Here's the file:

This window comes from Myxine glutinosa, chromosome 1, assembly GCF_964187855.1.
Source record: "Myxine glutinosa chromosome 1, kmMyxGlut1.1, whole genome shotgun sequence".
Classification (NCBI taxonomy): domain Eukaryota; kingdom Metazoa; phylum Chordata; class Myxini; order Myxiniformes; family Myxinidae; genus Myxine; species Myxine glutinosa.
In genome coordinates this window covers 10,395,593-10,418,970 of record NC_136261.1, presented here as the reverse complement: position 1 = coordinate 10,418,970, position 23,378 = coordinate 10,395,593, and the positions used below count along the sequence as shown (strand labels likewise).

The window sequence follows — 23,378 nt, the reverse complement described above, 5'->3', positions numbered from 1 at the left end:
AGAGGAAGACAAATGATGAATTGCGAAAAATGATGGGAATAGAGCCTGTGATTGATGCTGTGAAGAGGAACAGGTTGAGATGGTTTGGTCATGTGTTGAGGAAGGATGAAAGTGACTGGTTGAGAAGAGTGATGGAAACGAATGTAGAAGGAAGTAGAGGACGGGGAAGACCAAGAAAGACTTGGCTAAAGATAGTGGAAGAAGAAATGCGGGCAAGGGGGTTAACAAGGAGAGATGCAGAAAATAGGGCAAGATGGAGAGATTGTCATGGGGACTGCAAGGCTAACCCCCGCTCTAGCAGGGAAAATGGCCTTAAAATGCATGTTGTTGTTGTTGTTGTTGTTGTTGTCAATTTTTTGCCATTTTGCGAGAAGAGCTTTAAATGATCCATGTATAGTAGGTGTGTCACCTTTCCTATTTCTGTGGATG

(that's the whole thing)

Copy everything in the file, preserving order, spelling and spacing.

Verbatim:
This window comes from Myxine glutinosa, chromosome 1, assembly GCF_964187855.1.
Source record: "Myxine glutinosa chromosome 1, kmMyxGlut1.1, whole genome shotgun sequence".
Classification (NCBI taxonomy): domain Eukaryota; kingdom Metazoa; phylum Chordata; class Myxini; order Myxiniformes; family Myxinidae; genus Myxine; species Myxine glutinosa.
In genome coordinates this window covers 10,395,593-10,418,970 of record NC_136261.1, presented here as the reverse complement: position 1 = coordinate 10,418,970, position 23,378 = coordinate 10,395,593, and the positions used below count along the sequence as shown (strand labels likewise).

The window sequence follows — 23,378 nt, the reverse complement described above, 5'->3', positions numbered from 1 at the left end:
AGAGGAAGACAAATGATGAATTGCGAAAAATGATGGGAATAGAGCCTGTGATTGATGCTGTGAAGAGGAACAGGTTGAGATGGTTTGGTCATGTGTTGAGGAAGGATGAAAGTGACTGGTTGAGAAGAGTGATGGAAACGAATGTAGAAGGAAGTAGAGGACGGGGAAGACCAAGAAAGACTTGGCTAAAGATAGTGGAAGAAGAAATGCGGGCAAGGGGGTTAACAAGGAGAGATGCAGAAAATAGGGCAAGATGGAGAGATTGTCATGGGGACTGCAAGGCTAACCCCCGCTCTAGCAGGGAAAATGGCCTTAAAATGCATGTTGTTGTTGTTGTTGTTGTTGTTGTCAATTTTTTGCCATTTTGCGAGAAGAGCTTTAAATGATCCATGTATAGTAGGTGTGTCACCTTTCCTATTTCTGTGGATG